Calasio, Marius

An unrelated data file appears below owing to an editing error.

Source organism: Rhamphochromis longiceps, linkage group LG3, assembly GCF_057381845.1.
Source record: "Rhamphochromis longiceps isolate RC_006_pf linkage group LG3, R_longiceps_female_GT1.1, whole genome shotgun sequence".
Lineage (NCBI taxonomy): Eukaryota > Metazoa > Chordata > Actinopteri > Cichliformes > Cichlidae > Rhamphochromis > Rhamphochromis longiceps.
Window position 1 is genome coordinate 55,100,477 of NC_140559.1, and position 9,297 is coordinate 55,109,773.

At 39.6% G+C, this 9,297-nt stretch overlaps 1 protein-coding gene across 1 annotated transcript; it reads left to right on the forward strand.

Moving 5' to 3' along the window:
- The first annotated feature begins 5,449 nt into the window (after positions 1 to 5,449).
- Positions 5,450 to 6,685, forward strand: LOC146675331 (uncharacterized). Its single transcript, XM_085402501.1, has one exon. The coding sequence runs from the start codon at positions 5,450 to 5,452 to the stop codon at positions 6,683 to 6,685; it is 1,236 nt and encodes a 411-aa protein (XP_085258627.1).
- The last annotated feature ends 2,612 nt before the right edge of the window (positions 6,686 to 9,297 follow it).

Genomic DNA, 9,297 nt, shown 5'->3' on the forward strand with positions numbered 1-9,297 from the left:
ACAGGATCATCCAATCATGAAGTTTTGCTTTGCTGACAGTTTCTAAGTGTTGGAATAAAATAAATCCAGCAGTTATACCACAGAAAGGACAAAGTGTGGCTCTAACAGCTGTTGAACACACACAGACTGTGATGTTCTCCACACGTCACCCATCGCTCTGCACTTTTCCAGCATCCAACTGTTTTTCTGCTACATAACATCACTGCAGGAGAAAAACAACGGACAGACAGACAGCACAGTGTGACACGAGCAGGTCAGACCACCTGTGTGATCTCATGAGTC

was a Franciscan, and professor of the Hebrew language at Rome, but we have no other information respecting his personal history. He published at Rome in 1621, a “Concordance of the Bible,” which consisted of four great volumes in folio. This work, which is properly a concordance of Hebrew words, has been highly approved and commended by both papists and protestants. Besides the Hebrew words in the Bible, which are in the body of the book, with the Latin version over against them, there are in the margin the differences between the Septuagint version and the Vulgate; so that at one view may be seen wherein the three Bibles agree, and wherein they differ; and at the beginning of every article there is a kind of dictionary, which gives the signification of each Hebrew word, and affords an opportunity of comparing it with other oriental languages, viz. wifch the Syriac, Arabic, and Chaldee; whichjs extremely useful for determining more exactly the true meaning of the Hebrew words. The plan of this Hebrew concordance was takea from a concordance of rabbi Nathan, which was printed first at Venice, and afterwards at Basil, much augmented by rabbi Mordochee. Calasio’s concordance was published in London by Romaine, Rowe Mores, and Lutzena, a Portuguese Jew, 1747, 4 vols, folio; but very incorrectly, as it is said and the fidelity of the principal editor, who was a follower of Hutchinson, has upon that account been suspected, probably without justice, but it is certain- that the learned give the preference to the old edition. 2